0000000000571710 0F95C0           setnz al
0000000000571713 EB02             jmp TestCharInSet + $37
0000000000571715 33C0             xor eax,eax
0000000000571717 84C0             test al,al
0000000000571719 7422             jz TestCharInSet + $5D

Question 3: Why is the code is so more complex in 64 bits?  Please forgive my ignorance.

Edited by pyscripter
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On 1/14/2019 at 12:01 AM, pyscripter said:

The code:


 var C: AnsiChar := #$0A;
 if C in [#$A, #$D] then

Generates the following assembly code in 32 bits.


Project2.dpr.26: var C: AnsiChar := #$0A;
004F9C10 C645FF0A         mov byte ptr [ebp-$01],$0a
Project2.dpr.41: if C in [#$A, #$D] then
004F9C14 8A45FF           mov al,[ebp-$01]
004F9C17 2C0A             sub al,$0a
004F9C19 7404             jz $004f9c1f
004F9C1B 2C03             sub al,$03
004F9C1D 751C             jnz $004f9c3b

On the other hand 


var C: Char := #$0A0A;  
  if C in [#$A, #$D] then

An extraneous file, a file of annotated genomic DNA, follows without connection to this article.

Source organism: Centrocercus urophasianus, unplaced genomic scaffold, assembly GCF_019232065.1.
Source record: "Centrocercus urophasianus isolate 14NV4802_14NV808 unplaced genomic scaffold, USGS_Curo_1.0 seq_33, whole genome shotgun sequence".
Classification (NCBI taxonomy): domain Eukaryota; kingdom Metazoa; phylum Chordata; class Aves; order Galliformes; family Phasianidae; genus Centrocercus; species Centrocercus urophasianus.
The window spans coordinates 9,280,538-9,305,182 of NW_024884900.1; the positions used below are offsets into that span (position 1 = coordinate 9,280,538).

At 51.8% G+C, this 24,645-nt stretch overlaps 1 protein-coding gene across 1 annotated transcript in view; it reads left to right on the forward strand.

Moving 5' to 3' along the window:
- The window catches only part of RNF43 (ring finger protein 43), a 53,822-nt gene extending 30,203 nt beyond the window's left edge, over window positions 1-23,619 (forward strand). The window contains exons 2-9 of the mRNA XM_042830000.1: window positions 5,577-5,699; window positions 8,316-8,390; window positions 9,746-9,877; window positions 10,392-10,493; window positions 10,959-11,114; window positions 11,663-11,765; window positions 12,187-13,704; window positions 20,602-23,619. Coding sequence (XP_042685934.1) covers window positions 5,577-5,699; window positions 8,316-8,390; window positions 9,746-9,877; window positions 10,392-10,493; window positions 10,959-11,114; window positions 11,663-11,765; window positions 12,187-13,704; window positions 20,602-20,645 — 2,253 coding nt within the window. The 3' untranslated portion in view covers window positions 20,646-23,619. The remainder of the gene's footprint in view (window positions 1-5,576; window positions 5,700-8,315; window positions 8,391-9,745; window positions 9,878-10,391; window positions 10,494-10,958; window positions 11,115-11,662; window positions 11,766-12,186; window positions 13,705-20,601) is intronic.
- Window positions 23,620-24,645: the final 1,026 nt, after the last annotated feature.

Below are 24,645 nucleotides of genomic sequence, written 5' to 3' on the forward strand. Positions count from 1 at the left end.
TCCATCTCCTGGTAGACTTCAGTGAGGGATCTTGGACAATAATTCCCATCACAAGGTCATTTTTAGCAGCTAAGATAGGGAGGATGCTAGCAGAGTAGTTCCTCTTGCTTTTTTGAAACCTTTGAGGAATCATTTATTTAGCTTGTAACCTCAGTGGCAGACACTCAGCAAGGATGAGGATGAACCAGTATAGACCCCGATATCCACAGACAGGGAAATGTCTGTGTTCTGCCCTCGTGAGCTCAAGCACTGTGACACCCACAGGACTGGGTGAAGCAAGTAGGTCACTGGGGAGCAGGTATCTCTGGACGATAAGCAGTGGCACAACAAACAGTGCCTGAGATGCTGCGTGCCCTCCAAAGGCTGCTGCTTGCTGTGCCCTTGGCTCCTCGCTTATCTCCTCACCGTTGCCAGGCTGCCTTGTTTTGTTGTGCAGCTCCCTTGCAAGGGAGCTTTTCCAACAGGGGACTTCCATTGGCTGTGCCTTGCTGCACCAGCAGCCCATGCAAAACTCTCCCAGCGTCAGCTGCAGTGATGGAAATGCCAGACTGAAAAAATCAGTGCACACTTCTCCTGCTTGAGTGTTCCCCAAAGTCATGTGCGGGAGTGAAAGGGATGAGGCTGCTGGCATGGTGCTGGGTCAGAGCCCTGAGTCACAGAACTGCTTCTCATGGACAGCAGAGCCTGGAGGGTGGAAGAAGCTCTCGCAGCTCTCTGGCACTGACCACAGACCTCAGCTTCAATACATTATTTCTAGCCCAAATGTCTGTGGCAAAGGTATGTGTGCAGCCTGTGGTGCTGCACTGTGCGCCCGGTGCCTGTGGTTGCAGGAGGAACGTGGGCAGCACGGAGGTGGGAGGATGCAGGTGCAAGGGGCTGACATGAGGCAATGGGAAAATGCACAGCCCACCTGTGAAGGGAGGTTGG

generates the following:


Project2.dpr.26: var C: Char := #$0A0A;
004F9C10 66C745FE0A0A     mov word ptr [ebp-$02],$0a0a
Project2.dpr.41: if C in [#$A, #$D] then
004F9C16 668B45FE         mov ax,[ebp-$02]
004F9C1A 6683E80A         sub ax,$0a
004F9C1E 7406             jz $004f9c26
004F9C20 6683E803         sub ax,$03
004F9C24 751C             jnz $004f9c42

Notice that it handles the wide char correctly.  However the compiler issues the following warning:

[dcc32 Warning] Project2.dpr(41): W1050 WideChar reduced to byte char in set expressions.  Consider using 'CharInSet' function in 'SysUtils' unit.

Question 1:  Why the warning is issued, given that the generated code does not reduce the wide char to a byte?

Question 2:  Doesn't this mean that RSP-13141 has been resolved except for the warning?   In the discussion of that issue @Arnaud Bouchez points out that the warning is misleading.

 

In 64 bit the generated code looks much more complex:


Project2.dpr.26: var C: Char := #$0A0A;
00000000005716E8 66C7452E0A0A     mov word ptr [rbp+$2e],$0a0a
Project2.dpr.41: if C in [#$A, #$D] then
00000000005716EE 480FB7452E       movzx rax,word ptr [rbp+$2e]